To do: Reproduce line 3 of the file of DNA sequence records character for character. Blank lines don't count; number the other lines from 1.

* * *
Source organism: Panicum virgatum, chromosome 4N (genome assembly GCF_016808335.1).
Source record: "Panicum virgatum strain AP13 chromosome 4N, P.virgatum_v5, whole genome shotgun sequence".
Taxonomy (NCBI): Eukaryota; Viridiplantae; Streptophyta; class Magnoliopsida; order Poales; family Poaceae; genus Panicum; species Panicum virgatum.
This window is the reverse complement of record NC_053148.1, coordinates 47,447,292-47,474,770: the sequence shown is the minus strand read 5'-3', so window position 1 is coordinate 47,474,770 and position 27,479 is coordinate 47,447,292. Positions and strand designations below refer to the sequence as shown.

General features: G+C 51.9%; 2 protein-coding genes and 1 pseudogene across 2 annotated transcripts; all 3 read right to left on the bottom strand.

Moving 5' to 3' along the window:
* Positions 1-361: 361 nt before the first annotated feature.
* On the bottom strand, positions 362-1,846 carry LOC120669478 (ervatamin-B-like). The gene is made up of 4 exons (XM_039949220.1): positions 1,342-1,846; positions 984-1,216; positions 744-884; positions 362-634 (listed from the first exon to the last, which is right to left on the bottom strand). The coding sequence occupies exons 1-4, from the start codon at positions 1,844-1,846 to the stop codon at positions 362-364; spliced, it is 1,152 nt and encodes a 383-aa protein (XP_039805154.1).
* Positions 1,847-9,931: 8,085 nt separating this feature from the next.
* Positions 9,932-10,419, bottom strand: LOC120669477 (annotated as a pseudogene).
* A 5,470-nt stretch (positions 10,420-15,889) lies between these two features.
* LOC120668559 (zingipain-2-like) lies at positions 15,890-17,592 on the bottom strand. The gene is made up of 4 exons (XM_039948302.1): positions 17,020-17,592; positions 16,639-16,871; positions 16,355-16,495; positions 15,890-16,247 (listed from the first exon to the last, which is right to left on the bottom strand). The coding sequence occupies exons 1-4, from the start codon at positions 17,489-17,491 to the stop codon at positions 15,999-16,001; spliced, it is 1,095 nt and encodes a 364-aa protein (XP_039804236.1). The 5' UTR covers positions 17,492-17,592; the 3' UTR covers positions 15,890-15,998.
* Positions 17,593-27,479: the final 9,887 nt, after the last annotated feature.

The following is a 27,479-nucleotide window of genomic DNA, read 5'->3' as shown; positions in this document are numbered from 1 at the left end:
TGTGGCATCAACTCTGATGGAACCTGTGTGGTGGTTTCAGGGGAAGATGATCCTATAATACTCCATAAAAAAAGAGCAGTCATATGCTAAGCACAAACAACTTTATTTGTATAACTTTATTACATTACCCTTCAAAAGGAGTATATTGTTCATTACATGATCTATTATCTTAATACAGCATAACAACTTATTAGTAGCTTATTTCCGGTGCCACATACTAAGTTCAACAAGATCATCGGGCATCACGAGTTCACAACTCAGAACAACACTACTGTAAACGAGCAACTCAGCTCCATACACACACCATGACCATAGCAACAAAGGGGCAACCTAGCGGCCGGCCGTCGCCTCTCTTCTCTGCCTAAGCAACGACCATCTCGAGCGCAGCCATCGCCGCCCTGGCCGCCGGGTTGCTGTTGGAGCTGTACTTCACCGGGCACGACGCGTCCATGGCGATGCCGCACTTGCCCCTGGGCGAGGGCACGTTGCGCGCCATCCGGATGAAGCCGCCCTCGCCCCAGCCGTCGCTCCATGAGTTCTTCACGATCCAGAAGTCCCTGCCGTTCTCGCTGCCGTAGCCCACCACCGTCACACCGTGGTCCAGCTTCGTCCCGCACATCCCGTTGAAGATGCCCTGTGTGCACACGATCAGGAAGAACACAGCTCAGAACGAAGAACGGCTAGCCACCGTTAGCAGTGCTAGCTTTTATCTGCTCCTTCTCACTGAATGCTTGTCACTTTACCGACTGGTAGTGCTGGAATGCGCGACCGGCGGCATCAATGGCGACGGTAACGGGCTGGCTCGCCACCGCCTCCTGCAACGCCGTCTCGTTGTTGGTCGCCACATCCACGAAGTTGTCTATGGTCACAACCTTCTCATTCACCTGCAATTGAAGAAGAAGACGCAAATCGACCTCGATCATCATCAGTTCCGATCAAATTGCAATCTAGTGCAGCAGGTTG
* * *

Taxonomy (NCBI): Eukaryota; Viridiplantae; Streptophyta; class Magnoliopsida; order Poales; family Poaceae; genus Panicum; species Panicum virgatum.